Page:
It returns a customized result whenever it evaluates and catches an error.
An IFERROR function returns an alternative result, usually text, instead of returning an error if one would have been replaced. By acting as a trap for catching errors, the function ensures efficient handling of errors from formulas and functions in Excel.
Generally, when you input a formula in Excel, it makes calculations in the background and returns the result to the user.
However, sometimes, you can get an error value in the cell. As a result, you may have to manually assess the formula's incorrect and edit the procedure accordingly. Once corrected, Excel will return the correct calculation in the spreadsheet.
We need to catch those errors since they do not collaborate with the rest of the data efficiently and can bring inaccuracy in the results that Excel returns.
Sometimes, going through all the errors and reassessing them might not be very important. That is where this logical function comes in.
This article will guide you on how you can catch different errors by using just the ultimate error-management function. It takes care of all error types: #N/A, #VALUE!, #REF!, #DIV/0, #NUM!, #NAME?, and even #NULL!
IFERROR function: What is it?
The function is categorized as a Logical function. Therefore, it returns a customized result whenever it evaluates and catches an error.
If we break down the formula, we see that the function combines two traditional Excel functions - IF and ISERROR. Both logical operations can evaluate if the cell or procedure consists of an error.
But Microsoft had something else in mind. They came out with a dedicated function besides our IFERROR function.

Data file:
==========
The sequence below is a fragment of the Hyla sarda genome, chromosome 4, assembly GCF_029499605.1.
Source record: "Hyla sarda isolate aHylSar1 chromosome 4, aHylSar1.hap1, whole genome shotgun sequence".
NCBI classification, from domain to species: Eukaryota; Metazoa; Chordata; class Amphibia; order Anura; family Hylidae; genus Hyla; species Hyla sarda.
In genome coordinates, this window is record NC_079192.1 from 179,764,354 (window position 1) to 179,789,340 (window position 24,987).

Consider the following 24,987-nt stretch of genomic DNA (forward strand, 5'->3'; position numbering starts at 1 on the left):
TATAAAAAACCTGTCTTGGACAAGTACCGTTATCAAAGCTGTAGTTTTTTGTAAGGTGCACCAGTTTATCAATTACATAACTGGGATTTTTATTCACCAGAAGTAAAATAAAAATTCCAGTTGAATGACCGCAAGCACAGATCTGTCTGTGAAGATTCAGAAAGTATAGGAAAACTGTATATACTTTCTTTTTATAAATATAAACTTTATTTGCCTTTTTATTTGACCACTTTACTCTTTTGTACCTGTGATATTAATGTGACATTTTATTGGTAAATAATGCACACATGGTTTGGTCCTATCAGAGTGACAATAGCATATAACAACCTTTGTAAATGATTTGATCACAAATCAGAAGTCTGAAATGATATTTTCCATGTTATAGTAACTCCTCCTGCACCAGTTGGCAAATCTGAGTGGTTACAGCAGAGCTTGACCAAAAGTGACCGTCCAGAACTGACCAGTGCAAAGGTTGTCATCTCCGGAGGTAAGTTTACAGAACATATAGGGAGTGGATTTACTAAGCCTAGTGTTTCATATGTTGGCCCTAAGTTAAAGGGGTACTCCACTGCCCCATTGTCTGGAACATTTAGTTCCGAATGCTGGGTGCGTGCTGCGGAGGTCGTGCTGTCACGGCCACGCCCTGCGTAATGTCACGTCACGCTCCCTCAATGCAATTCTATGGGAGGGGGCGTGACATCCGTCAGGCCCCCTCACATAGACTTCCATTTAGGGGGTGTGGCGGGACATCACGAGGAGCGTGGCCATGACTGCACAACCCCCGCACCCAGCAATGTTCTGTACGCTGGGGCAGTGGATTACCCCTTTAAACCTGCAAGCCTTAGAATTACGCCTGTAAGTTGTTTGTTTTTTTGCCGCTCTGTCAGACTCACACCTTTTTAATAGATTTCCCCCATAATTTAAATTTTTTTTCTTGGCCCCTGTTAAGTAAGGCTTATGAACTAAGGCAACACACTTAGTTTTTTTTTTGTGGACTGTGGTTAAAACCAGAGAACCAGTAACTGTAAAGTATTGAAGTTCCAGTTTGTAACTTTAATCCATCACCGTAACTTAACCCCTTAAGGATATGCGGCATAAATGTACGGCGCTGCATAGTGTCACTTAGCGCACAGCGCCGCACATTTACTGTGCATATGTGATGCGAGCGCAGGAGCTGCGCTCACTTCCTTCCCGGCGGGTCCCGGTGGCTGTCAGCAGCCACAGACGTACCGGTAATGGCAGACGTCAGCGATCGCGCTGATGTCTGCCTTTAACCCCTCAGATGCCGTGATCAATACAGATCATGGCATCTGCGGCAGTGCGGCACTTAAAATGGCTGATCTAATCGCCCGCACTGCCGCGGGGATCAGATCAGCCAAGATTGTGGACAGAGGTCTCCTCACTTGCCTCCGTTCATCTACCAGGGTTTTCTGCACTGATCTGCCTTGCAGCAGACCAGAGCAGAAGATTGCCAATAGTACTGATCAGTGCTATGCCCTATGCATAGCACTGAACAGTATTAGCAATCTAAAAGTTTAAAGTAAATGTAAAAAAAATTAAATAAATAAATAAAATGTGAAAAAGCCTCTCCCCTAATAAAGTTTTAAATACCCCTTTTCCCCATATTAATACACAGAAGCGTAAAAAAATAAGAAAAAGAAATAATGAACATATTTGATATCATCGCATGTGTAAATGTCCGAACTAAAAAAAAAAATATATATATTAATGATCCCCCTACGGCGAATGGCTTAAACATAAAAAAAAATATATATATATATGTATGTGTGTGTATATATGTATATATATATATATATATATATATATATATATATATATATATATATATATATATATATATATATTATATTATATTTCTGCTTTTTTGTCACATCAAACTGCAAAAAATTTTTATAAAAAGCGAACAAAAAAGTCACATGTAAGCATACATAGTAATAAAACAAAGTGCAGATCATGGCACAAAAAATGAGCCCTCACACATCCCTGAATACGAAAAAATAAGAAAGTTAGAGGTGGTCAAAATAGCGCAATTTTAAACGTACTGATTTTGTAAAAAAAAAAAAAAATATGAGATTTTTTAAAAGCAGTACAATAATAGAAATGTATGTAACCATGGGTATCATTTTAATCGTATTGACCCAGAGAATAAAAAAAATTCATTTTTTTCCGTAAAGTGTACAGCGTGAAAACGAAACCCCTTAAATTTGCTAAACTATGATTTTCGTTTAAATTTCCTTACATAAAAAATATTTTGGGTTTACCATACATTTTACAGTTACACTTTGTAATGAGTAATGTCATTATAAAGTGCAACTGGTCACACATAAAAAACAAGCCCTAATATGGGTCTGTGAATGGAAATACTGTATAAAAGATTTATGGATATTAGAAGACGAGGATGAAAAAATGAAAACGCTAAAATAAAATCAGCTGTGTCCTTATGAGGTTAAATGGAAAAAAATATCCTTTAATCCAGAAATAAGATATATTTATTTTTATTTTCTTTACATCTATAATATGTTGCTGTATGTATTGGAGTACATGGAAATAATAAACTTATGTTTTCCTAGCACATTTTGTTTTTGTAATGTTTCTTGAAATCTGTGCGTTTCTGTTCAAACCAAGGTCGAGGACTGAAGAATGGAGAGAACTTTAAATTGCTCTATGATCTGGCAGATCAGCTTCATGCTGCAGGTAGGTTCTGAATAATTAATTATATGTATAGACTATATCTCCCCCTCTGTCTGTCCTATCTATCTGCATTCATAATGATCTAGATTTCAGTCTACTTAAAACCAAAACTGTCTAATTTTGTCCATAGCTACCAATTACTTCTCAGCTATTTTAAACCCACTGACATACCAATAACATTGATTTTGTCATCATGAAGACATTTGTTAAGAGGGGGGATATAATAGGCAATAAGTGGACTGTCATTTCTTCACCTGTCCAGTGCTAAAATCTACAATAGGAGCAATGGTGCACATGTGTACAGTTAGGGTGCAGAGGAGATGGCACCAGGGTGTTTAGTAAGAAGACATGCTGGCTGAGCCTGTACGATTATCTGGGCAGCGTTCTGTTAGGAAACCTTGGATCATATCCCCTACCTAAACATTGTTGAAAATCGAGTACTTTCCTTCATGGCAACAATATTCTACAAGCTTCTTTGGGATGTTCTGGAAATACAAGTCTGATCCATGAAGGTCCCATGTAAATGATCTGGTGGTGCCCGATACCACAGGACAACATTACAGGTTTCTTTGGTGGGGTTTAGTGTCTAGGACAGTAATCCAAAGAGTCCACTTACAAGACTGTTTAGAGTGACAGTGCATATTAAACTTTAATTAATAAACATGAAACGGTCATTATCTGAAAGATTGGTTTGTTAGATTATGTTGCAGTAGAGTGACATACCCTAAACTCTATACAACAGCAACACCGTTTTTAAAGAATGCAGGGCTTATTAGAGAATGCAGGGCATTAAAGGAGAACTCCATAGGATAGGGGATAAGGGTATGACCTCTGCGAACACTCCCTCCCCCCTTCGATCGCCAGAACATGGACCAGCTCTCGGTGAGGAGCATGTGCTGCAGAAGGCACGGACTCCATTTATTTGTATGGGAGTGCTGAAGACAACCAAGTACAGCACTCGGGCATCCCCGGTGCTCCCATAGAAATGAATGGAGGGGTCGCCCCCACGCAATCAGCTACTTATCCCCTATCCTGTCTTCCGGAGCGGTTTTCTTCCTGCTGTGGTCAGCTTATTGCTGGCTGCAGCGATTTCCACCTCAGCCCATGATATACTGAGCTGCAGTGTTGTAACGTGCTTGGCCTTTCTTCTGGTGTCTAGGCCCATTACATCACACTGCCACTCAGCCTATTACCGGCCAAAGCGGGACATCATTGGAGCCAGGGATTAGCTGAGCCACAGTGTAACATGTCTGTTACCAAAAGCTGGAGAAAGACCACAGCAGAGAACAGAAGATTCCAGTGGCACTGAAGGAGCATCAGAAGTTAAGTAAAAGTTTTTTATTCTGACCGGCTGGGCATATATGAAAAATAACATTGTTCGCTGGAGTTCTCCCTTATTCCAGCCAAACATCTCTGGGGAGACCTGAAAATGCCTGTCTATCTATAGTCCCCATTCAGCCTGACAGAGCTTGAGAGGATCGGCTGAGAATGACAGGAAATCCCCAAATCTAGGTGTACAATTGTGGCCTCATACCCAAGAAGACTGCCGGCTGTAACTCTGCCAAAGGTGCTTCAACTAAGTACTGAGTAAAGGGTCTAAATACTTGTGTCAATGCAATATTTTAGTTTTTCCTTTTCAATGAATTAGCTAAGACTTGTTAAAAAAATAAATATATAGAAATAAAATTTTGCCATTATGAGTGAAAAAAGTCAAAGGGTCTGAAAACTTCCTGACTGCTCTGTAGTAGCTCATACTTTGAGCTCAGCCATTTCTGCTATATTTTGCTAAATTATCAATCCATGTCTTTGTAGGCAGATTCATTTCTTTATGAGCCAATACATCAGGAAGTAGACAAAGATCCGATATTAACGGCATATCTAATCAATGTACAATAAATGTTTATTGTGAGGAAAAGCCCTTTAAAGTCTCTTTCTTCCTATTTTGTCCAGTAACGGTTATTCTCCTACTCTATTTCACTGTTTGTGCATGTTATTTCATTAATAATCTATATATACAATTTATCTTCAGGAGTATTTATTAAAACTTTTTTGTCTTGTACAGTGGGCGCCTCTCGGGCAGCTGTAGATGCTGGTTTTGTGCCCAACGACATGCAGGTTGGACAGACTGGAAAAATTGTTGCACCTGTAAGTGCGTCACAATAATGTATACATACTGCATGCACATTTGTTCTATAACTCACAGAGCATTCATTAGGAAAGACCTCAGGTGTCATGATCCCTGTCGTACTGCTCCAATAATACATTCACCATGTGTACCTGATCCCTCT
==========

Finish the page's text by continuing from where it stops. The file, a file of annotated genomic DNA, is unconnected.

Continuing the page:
The function works in two simple steps:
- Search a cell, reference, or formula for an error.
- If the outcome of the condition is TRUE, return the desired result.
When writing complex formulas, it is pretty common to face different errors. Some functions, such as VLOOKUP, HLOOKUP, and INDEX-MATCH, give errors that need to be handled to avoid messy spreadsheets.
Excel has a solution to all of our problems in the form of just one simple function.
Understanding the types of errors in Excel
We have the ultimate tool to combat errors, but it is equally essential to understand the different types of mistakes you might encounter while working in Excel. They are:
1. #N/A - This error occurs when Excel cannot find a value in a referenced range of cells.
Suppose you use VLOOKUP to find 'Apple' among a range of fruits: Mango, Strawberry, and Oranges. Excel will return the #N/A (not applicable) error.
2. #VALUE! - Excel returns a #VALUE! Error when the values provided in the formula are of an unsupported type or, in general, when there is something wrong with the way the procedure is typed.
For example, as we unintentionally referenced the text in cell C2 for our total sum, Excel has returned a #VALUE! Error.
3. #REF! - These errors occur when you reference a particular cell or range of cells in the function that become invalid due to the row/column getting deleted or when the formula gets copied to a new position where the reference becomes null.
For example, we referenced five cells in our SUM formula in cell C9. If you copy the formula to the cell less than five cells above the target cell, you will get the #REF! Error( cell E4).
4. #DIV/0! - When you divide a number by zero, you will get a #DIV/0 error. For example, try dividing 101 by 0 in Excel, and you will get the result #DIV/0.
5. #NUM! - These errors usually occur when a number is too big or small, making it impossible to perform numerical calculations due to an invalid numeric value.
For example, if you try to take the square root of a negative number in Excel, you will get the #NUM! Error.
6. #NAME? - The #NAME? An error occurs when quotation marks are missing around a text string in the formula, a function name is misspelled, or Excel doesn't recognize something. Something needs to be corrected in the recipe.
For example, if you are using the PI function in Excel and forget to use parentheses, you will get the #NAME. Error.
7. #NULL! - When a range of cells is incorrectly referenced or if you forget to use range operators such as colon (:) or comma (,) in the formula, Excel will return the exceptionally rare #NULL! Error.